Top drops under $20 (and over) and wine news from Joelle Thomson

Kiwi bubbles wow the world…

Hunter’s Wines has been awarded Best New Zealand Sparkling Wine for the third year running at this year’s Sparkling Wine World Championships for the third year in a row…

The Marlborough bubbly was celebrated at a retrospective tasting in Auckland this month to mark the 20th year of production. Jane Hunter of the eponymous winery says production of MiruMiru will grow, but will be capped – “The resources tied up in making high end sparkling wine are so big so that it’s best for us to continue focussing strongly on quality as well as growing the quantity a little,” she said at the tasting.

“MiruMiru is the jewel in the crown of our winemaking and I have watched production grow over the past years as well as the range expand from the Reserve MiruMiru to include Non Vintage and Rosé,” she says.

Hunter collected the trophy for Best Sparkling Wine for the 2013 MiruMiru Reserve at the Vintner’s Hall in London last week. Hunter also received two gold medals at the event for the Hunter’s MiruMiru Non Vintage, and the 2013 Hunter’s MiruMiru Reserve.

The Champagne and Sparkling Wine World Championships is the most comprehensive international sparkling wine competition in the world and was founded in 2014. All wines are tasted blind at the competition, which is judged by Tom Stevenson, Essi Avellan MW and Dr Tony Jordan, who also consults to Hunter’s Wines.


Contact Hunter’s Wines here:

Vineyard tales… young, winning and able

Young North Island winemakers compete in national final

The national final of this year’s annual Tonellerie de Mercurey Young Winemaker of the Year will be held in Auckland tomorrow; Wednesday 20 September with North Islanders Sara Addis from Trinity Hill Winery and Tom Hindmarsh from Dry River Wines competing against their South Island counterparts.

North Island winners were put to test at the Eastern Institute of Technology School of Viticulture and Oenology last month. Tests included wine blending, lab analysis, pitching the blend to a panel of judges, cellar competency, wine fault finding, public speaking and general wine knowledge.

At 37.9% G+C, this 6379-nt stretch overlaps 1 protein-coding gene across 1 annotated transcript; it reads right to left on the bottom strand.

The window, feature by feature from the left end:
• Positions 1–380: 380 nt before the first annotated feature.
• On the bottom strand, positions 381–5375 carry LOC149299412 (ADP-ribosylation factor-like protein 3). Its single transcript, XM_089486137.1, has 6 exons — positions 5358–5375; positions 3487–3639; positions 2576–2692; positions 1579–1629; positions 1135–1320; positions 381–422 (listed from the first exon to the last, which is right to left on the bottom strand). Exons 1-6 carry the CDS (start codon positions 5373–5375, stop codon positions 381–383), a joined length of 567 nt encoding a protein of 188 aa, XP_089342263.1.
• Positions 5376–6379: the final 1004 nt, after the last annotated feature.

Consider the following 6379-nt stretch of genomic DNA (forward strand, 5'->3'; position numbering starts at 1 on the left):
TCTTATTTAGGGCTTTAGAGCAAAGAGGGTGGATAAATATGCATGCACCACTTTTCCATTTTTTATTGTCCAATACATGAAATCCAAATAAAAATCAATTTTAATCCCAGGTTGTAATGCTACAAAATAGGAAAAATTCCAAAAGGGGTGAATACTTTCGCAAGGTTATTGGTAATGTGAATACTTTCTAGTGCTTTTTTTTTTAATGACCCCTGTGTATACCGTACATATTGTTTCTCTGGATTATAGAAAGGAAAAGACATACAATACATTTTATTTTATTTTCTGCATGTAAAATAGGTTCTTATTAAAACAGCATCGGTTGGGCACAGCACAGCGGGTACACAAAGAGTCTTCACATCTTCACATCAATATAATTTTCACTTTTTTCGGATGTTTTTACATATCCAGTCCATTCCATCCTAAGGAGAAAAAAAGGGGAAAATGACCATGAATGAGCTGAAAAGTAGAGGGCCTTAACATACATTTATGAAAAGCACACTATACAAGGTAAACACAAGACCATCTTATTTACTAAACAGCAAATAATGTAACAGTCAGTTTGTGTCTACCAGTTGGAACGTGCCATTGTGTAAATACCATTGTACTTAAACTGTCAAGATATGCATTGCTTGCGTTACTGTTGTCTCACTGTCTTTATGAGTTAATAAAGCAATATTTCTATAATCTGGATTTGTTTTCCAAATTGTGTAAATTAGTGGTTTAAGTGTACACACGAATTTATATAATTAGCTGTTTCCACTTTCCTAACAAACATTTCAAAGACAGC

The final challenge was a blind tasting wine options at Church Road Winery where contestants tasted four wines without knowledge of the wines’ identities. Winner, Sara Addis, works part time at Trinity Hill and is a student at EIT, studying a double graduate diploma in viticulture and oenology. She has worked a number of vintages, including one at Moet & Chandon, Champagne in 2016 and as a cellar hand at Cloudy Bay, Marlborough.

The judges comprised of well-known and respected winemakers from Hawkes Bay, including Tony Bish, Damian Fischer, Kate Radburnd, Ant McKenzie, Barry Riwai and Simon Nash MW.

The North Island competition was organized by five volunteers from the Hawke’s Bay wine industry, including 2015 Tonellerie de Mercurey New Zealand Young Winemaker winner Lauren Swift from Ash Ridge Wines, Hannah Burns from Craggy Range, Haley La Franco from La Franco Ltd, Sophie Harris from Rod McDonald Wines and Shaun La Franco from EIT.

“It is brilliant to see this competition become an annual event. We are such a young winemaking nation and it is important to recognise the next generation of winemakers we have coming through the ranks,” says Hannah Burns, of Craggy Range.

“I would like to thank our National Sponsors; Tonellerie de Mercurey, OI, Vintech Pacific, Farmlands and Laffort, along with our Regional Sponsors; Hawkes Bay Wine Co., Air NZ, EIT, Viniquip, Staples Rodway, Guala Closures, Charta Packaging, Pan Print, Glyn Rees-Jones Real Estate, Buzz Electric, Farmex and Breezing. Finally a huge thank you to our judges who gave up a day in the winery to be involved with the competition. We would also like to thank all the wineries who donated wines to the dinner event. Without all this generosity, this competition would not be possible.”

Top drop under $20… Gisborne goodness

Gisborne goodness 

2016 Spade Oak Voysey Gisborne Pinot Gris $19.95

Gisborne’s vineyard area has shrunk by more than a quarter over the past 10 years, but winemakers like Steve Voysey of Spade Oak have added diversity in spades, if you’ll excuse the pun…

Voysey and his wife, Eileen, own Spade Oak and produce many of their region’s most interesting wines from the safe – such as this well priced, full bodied, high quality Pinot Gris – to the downright unsafe, such as Petit Manseng (a hand sell, if ever there was, but a delicious one at that).

They also make very good quality Albarino, Viognier, Chardonnay, Sauvignon Blanc and blanc de blancs bubbly. This Pinot Gris is youthful, dry, full bodied and soft with a flavoursome style spanning green apple and pear to ripe stonefruit (white peach and peach nectar) with secondary bells and whistles from a short time on yeast lees following fermentation.

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